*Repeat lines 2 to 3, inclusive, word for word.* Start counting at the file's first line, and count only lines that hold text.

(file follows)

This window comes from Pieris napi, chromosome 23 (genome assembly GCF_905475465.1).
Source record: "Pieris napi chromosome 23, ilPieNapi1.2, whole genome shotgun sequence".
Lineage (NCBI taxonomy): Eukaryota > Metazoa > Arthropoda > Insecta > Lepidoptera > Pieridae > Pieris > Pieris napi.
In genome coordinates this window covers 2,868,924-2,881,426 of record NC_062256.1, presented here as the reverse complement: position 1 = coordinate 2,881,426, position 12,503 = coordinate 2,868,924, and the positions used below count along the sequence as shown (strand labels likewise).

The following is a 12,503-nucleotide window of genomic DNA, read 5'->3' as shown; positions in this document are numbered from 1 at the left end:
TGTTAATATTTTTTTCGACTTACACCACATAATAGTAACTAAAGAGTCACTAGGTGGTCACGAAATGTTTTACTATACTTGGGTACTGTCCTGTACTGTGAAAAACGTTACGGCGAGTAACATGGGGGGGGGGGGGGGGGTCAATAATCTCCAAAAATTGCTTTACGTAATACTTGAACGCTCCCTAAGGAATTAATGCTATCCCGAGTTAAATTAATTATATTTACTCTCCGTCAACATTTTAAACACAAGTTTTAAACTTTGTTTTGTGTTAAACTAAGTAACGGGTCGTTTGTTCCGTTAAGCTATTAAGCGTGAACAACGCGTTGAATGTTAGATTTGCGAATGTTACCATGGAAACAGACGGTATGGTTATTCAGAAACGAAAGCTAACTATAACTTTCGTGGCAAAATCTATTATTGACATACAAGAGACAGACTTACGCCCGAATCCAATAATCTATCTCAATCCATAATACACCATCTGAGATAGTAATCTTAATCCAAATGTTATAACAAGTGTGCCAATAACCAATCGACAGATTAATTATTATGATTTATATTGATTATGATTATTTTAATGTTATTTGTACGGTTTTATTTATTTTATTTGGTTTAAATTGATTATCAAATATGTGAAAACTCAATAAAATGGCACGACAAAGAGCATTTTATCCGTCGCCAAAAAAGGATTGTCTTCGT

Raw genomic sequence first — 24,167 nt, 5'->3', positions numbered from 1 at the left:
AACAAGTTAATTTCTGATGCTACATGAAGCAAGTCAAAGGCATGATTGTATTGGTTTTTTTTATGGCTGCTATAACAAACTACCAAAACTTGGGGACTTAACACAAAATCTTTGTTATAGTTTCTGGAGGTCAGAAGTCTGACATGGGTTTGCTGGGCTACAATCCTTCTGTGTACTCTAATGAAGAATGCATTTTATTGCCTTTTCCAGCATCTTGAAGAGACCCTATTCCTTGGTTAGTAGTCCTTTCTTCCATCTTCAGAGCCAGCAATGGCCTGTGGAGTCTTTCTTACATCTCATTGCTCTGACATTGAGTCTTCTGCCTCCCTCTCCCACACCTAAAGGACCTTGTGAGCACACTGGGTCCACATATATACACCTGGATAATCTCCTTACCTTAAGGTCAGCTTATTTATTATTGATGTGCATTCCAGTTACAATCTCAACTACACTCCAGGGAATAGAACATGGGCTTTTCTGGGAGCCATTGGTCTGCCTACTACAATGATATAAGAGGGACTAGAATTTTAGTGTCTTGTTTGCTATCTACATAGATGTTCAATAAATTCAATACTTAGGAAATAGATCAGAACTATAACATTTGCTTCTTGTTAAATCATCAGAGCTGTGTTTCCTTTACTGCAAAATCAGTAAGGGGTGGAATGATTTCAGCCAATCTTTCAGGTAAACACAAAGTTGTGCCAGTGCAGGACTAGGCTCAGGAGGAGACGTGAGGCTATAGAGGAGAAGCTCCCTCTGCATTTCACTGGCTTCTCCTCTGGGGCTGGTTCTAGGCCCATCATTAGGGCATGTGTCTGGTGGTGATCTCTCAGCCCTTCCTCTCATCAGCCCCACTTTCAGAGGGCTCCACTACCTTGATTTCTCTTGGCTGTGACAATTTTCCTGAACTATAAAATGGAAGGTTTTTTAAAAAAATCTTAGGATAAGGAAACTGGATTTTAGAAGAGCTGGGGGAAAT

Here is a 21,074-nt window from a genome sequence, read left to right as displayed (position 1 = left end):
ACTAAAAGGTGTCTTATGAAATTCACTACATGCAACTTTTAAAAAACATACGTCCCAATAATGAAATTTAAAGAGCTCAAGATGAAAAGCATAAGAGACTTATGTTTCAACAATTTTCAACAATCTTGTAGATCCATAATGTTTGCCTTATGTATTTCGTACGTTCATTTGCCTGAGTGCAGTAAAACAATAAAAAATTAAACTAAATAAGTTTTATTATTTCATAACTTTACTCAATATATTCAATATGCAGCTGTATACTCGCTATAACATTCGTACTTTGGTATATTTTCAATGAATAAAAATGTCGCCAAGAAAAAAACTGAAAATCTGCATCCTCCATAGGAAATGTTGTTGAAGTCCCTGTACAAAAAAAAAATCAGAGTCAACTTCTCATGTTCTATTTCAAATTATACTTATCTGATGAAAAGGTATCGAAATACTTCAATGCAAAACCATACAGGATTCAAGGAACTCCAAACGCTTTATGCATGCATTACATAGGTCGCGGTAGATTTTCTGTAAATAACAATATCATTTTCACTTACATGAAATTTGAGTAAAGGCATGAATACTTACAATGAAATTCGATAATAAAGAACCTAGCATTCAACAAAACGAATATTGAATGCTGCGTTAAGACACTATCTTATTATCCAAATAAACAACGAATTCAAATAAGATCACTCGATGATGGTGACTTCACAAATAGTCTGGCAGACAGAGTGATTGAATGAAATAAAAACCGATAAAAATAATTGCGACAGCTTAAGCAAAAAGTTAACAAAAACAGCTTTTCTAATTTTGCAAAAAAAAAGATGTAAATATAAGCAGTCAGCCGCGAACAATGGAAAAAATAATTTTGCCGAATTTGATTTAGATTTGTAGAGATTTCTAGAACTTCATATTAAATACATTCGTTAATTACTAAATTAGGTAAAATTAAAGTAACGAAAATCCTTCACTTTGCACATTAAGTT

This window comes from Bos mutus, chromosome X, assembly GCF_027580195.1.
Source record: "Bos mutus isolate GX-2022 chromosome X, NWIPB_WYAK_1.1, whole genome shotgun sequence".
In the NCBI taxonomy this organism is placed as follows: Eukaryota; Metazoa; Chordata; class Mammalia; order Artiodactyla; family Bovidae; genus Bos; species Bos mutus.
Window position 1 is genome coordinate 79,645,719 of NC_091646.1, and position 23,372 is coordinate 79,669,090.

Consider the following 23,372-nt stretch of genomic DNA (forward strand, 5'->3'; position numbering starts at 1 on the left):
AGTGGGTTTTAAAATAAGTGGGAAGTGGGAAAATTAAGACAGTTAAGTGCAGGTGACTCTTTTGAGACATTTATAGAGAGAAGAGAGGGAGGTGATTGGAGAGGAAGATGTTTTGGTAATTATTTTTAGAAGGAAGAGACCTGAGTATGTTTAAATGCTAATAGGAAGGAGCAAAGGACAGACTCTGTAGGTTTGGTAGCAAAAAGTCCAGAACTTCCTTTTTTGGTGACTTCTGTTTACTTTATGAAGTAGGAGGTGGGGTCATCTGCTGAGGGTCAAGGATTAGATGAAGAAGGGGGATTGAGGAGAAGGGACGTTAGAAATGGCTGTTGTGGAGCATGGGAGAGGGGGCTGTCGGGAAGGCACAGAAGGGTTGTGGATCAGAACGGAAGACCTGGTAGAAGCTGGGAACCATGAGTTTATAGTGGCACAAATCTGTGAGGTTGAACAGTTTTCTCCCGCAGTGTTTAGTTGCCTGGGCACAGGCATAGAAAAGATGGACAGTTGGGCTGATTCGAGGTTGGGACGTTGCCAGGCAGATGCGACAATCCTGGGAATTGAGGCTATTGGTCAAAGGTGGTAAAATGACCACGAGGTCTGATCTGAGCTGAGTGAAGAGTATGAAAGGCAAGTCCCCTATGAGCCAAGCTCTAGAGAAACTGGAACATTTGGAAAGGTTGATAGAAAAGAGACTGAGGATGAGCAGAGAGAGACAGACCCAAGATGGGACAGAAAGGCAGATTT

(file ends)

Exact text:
Source record: "Pieris napi chromosome 23, ilPieNapi1.2, whole genome shotgun sequence".
Lineage (NCBI taxonomy): Eukaryota > Metazoa > Arthropoda > Insecta > Lepidoptera > Pieridae > Pieris > Pieris napi.